Muensterberg, H., and Campbell,
W.W.: PSYCHOLOGICAL REVIEW,
I., 1894, p. 441.
The origin of such compensatory reactions is connected with the permanent relations of the whole bodily organism to the important objects which surround it. The relations of the body to the landscape are fairly fixed. The objects which it is important to watch lie in a belt which is roughly on a horizontal plane with the observing eye. They move or are moved about over the surface of the ground and do not undergo any large vertical displacement. It is of high importance, therefore, that the eye should be capable of continuous observation of such objects through facile response to the stimulus of their visual appearance and movements, in independence of the orientation of the head. There are no such determinate spatial relations between body position and the world of important visual objects in the case of those animals which are immersed in a free medium; and in the organization of the fish and the bird, therefore, one should not expect the development of such free sensory reflexes of the eye in independence of head movements as we know to be characteristic of the higher land vertebrates. In both of the former types the eye is fixed in its socket, movements of the whole head or body becoming the mechanism of adjustment to new objects of observation. In the adjustment of the human eye the reflex determination through sensory stimuli is so facile as to counteract all ordinary movements of the head, the gaze remaining fixed upon the object through a series of minute and rapidly repeated sensory reflexes. When the eyes are closed and no such visual stimuli are presented, similar reflexes take place in response to the movements of the head, mediated possibly by sensations connected with changes in position of the planes of the semicircular canals.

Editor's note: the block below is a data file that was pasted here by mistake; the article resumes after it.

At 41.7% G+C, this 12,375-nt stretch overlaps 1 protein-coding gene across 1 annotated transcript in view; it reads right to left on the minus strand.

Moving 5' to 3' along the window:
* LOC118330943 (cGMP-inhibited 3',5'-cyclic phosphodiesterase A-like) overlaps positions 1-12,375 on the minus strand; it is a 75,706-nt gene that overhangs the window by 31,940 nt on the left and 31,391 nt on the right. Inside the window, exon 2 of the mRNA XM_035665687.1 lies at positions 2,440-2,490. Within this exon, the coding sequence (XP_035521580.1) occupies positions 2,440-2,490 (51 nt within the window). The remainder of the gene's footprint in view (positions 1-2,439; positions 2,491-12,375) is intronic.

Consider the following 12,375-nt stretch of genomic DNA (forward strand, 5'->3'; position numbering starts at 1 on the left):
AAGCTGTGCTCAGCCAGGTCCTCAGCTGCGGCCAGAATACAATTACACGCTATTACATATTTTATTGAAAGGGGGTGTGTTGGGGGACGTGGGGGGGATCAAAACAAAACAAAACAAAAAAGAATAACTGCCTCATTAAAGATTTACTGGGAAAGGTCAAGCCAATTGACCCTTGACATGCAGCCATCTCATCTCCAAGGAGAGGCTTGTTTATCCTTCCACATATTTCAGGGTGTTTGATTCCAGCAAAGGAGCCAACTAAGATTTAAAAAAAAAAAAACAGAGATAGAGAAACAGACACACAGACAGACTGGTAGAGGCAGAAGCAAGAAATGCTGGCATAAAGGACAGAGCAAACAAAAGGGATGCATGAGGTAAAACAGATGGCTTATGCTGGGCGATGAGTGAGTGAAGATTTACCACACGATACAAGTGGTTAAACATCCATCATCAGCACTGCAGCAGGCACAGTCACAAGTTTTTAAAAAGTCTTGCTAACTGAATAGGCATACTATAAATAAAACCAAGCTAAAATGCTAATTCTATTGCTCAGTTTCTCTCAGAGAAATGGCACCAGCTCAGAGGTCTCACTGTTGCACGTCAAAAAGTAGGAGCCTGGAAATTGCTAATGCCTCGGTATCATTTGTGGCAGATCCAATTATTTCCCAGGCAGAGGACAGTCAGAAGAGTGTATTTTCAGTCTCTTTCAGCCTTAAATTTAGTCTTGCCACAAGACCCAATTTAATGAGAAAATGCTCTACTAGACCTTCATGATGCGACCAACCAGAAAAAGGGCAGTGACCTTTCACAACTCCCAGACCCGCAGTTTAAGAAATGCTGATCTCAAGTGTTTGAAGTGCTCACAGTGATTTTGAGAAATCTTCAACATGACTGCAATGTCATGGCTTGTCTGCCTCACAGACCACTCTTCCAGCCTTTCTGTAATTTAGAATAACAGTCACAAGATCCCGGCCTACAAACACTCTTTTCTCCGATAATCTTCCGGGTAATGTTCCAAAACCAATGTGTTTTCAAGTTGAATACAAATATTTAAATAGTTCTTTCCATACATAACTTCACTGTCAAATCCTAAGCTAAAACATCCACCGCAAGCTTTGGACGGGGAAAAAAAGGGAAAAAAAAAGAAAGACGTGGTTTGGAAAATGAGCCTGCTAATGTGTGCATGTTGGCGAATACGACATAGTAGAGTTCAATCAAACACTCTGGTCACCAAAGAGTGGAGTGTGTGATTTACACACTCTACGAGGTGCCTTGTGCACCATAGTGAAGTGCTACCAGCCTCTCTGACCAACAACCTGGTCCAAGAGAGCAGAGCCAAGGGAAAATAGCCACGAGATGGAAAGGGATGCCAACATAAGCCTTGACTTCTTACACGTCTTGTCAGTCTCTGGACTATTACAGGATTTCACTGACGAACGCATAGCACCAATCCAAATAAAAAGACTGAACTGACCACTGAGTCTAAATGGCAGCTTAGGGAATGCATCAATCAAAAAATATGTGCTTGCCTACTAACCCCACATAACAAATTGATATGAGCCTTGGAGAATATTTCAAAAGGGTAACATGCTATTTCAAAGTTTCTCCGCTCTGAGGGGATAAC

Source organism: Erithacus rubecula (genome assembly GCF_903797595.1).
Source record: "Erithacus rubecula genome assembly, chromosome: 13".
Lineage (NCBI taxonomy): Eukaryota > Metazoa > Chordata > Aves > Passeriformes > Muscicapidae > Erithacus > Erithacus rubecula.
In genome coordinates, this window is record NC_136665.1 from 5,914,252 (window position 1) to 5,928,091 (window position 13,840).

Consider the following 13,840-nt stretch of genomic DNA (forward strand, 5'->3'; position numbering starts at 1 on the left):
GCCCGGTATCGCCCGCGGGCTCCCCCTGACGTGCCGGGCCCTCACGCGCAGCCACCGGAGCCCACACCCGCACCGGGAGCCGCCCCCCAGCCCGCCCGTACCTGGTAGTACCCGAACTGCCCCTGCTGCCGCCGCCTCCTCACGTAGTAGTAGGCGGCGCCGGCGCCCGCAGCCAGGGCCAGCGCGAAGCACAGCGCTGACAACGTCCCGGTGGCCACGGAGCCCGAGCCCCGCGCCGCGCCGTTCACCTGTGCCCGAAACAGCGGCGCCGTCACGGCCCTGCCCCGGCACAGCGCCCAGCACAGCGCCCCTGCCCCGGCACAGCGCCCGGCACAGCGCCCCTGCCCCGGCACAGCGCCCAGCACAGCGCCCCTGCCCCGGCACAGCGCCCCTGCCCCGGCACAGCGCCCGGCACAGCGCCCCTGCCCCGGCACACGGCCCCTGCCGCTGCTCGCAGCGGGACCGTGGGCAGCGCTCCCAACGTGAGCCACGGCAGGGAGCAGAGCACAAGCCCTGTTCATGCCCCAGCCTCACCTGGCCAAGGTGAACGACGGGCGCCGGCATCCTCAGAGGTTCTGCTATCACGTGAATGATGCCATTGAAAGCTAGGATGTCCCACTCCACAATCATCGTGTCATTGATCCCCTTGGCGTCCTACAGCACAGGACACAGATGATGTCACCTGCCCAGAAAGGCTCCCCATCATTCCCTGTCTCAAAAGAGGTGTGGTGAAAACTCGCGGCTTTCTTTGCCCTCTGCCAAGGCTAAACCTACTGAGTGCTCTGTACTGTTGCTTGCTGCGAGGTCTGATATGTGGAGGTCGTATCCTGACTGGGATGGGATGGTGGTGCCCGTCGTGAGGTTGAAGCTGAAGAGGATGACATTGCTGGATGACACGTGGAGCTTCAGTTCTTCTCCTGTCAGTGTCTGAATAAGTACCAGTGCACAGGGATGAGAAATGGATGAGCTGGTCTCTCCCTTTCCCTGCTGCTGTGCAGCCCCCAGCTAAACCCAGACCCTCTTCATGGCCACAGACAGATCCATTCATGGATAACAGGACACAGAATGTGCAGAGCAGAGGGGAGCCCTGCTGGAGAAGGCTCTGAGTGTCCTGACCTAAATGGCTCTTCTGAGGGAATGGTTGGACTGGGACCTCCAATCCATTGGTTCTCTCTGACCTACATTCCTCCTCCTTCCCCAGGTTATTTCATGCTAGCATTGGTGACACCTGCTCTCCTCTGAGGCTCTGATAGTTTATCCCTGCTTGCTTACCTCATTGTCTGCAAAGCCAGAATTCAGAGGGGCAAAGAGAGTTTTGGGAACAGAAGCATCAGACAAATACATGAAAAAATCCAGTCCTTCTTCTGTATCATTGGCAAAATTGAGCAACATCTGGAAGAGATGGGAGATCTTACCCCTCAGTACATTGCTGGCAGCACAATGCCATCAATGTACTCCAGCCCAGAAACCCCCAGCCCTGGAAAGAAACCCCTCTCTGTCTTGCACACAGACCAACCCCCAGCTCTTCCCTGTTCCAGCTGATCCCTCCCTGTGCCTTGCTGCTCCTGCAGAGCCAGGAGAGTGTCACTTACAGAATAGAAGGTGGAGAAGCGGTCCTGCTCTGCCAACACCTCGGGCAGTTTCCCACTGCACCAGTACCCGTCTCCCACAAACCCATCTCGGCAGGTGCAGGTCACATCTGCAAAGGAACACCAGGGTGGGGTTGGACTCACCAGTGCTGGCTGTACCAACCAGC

If eye-strain be a significant element in the process of determining the subjective horizon, the induction of a new center of muscular equilibrium by training the eyes to become accustomed to unusual positions should result in the appearance of characteristic errors of displacement. In the case of two observers, A and H, the eyes were sharply raised or lowered for eight seconds before giving judgment as to the position of the illuminated spot, which was exposed at the moment when the eyes were brought back to the primary position. The effect of any such vertical rotation is to stretch the antagonistic set of muscles. It follows that when the eye is rotated in the contrary direction the condition of equilibrium appears sooner than in normal vision. In the case of both observers the subjective horizon was located higher when judgment was made after keeping the eyes raised, and lower when the line of sight had been depressed. In the case of only one observer was a quantitative estimation of the error made, as follows: With preliminary raising of the eyes the location was +36’.4; with preliminary lowering, -11’.4.